For a domestic flight, the reimbursement limit for checked luggage is $2,500 per passenger, says Anolik. For international flights, it's $9.07 per pound.
Each airline will also have its own policies on what it will and will not cover. (Check the airline's Web site for the fine print.) You can usually rule out things like electronics, prescriptions and jewelry, he says.
And don't forget to include the expenses you incurred when the bag was lost, says Anolik. How many hours did you spend on the cell phone talking to the lost baggage office? What did you have to buy to replace your items so that you could continue on with your trip? What costs have you amassed in filing a claim?
If you lost such high-ticket items as electronics or jewelry, consider tapping your home insurance policy to replace it. If it's below the deductible or not worth the risk of escalating your premiums, chalk it up to an expensive experience and move on.
It's also worth checking with your credit card company to see if it covers any of your losses, says Foster.
When it comes to covered goods (mainly clothing), the airline will not be buying you anything new. Airlines most often replace your goods at depreciated value. (Think garage sale, not shopping spree.) Instead of buying you a new suit to replace the 3-year-old one that they lost, they'll likely give you the value of that new suit after three years.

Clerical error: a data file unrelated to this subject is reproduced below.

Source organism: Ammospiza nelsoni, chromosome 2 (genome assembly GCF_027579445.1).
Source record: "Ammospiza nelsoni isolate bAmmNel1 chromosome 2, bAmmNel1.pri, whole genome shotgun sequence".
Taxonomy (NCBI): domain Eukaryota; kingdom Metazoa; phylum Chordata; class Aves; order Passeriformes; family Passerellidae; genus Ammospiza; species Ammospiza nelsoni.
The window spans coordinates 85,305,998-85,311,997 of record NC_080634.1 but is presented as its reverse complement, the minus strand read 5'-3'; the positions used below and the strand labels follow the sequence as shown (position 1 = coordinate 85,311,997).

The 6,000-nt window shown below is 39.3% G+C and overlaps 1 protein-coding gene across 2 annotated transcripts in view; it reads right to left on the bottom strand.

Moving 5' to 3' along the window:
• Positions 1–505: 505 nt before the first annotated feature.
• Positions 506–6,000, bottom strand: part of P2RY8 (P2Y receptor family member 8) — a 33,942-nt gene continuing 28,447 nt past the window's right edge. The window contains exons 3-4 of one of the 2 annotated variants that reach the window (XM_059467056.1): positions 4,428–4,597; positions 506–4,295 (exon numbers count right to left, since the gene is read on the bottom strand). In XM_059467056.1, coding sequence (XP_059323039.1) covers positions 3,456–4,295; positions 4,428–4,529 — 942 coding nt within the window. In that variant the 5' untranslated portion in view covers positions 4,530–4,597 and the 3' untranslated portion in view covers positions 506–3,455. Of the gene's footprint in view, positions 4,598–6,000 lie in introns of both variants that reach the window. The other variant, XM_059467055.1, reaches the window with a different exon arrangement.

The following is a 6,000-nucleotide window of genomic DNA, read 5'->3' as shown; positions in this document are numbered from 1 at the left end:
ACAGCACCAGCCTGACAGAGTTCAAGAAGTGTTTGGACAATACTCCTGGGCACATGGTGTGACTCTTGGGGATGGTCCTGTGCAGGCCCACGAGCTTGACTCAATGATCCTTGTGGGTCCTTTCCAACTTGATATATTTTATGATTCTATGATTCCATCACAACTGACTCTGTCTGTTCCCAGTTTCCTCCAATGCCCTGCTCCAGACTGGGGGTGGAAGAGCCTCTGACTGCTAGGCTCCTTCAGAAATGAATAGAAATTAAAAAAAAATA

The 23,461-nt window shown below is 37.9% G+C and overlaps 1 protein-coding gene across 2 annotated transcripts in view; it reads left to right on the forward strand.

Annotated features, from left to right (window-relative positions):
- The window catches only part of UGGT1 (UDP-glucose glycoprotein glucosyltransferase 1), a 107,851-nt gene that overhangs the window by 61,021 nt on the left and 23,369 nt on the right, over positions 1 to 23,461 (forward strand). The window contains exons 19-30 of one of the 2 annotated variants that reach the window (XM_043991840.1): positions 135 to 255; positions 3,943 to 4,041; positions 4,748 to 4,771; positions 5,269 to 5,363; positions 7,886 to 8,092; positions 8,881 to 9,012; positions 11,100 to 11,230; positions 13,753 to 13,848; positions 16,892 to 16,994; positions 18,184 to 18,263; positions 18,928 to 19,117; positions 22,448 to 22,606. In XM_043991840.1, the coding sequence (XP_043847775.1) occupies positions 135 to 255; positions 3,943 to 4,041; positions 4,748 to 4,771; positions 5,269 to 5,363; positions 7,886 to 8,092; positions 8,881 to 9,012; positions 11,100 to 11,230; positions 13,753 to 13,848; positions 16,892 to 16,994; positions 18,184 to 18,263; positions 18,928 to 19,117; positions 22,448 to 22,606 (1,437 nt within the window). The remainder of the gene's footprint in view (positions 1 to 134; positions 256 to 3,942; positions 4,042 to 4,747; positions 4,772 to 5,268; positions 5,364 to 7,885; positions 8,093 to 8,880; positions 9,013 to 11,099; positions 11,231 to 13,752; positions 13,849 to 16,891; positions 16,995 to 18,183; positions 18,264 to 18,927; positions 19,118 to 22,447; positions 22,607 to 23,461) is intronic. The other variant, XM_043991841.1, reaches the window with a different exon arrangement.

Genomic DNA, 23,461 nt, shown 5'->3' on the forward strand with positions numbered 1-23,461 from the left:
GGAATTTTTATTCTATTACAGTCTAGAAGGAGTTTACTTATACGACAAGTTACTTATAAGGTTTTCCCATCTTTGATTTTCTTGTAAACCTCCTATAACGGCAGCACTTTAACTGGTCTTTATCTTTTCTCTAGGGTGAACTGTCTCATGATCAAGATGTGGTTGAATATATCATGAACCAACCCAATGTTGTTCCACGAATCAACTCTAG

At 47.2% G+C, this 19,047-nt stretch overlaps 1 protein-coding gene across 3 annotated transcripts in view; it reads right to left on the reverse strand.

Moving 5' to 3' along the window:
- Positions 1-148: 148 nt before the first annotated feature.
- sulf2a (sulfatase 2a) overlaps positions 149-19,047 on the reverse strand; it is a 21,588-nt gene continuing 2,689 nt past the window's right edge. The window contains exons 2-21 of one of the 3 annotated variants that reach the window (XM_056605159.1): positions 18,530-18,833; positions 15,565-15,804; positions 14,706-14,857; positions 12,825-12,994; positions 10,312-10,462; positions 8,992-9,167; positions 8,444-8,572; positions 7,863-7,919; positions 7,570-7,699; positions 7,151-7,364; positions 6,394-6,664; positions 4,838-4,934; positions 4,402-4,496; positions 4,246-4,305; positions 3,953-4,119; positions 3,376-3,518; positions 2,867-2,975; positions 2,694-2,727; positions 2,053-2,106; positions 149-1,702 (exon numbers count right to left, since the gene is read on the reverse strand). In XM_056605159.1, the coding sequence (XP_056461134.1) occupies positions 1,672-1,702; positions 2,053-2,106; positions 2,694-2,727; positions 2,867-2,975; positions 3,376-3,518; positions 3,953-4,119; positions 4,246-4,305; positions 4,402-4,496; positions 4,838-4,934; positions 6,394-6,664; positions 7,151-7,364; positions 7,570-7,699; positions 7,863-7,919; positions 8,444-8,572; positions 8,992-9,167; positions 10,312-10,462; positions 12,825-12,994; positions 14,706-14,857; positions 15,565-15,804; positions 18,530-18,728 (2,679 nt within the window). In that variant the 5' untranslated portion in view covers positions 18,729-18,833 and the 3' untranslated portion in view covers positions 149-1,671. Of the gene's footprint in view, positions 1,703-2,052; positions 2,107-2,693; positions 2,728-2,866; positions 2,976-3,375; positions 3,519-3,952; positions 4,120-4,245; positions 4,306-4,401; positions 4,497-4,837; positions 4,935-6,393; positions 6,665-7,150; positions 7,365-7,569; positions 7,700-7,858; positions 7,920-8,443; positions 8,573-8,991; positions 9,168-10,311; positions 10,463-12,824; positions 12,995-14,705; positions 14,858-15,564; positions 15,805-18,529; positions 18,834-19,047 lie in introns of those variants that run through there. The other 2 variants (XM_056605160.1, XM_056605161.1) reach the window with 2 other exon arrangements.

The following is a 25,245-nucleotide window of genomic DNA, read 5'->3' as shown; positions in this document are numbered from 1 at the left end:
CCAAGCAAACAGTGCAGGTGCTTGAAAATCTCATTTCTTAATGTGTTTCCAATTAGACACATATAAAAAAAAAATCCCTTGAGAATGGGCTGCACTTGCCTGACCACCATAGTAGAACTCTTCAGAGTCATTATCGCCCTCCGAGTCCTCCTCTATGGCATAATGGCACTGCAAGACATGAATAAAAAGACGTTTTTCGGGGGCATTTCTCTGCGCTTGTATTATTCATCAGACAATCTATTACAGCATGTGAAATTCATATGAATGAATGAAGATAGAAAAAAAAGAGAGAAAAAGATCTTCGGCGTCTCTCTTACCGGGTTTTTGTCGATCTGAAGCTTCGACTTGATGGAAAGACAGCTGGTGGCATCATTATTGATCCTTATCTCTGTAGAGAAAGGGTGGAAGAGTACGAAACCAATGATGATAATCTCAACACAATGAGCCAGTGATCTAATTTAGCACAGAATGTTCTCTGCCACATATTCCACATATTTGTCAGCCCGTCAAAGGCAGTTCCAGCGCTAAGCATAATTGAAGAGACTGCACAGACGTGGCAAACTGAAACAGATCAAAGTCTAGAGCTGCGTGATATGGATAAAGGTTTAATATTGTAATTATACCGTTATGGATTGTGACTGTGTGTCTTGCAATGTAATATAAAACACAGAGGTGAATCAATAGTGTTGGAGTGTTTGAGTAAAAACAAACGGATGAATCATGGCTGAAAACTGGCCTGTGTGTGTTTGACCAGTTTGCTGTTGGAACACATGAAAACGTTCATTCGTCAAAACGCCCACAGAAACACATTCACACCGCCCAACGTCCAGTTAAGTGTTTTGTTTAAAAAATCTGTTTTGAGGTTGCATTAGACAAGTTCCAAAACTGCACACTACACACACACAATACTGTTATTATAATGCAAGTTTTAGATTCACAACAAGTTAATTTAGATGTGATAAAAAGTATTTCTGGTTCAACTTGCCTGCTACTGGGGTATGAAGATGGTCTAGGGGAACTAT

It may help if you have the original receipt for the suit. If you don't (and who does?), you might be able to get a copy of your credit card bill from your card company or a picture of yourself wearing it at that last anniversary dinner.
And hold out for the true value of your goods. If the airline is trying to pay down-market prices for up-market clothes, set them straight. Look to people familiar with the quality of your clothes, such as a tailor, dry cleaner or the manager of the clothing store you frequent, to give you a note to help document your claim.
Just like other areas of life, there is "plenty of room" for negotiation, says Stempler.
"Don't have great high hopes and be extremely patient," says Foster. "It may take six months."
Best overall advice: Stay calm and cut a bargain you can accept. If that doesn't get you a fair settlement for what you've lost, try small claims court, says Anolik.
If you're dealing with lost luggage, the main thing is not to let the situation get to you, he says. "Relax, go on with life and don't aggravate yourself," says Anolik. "You can take care of it when you get home."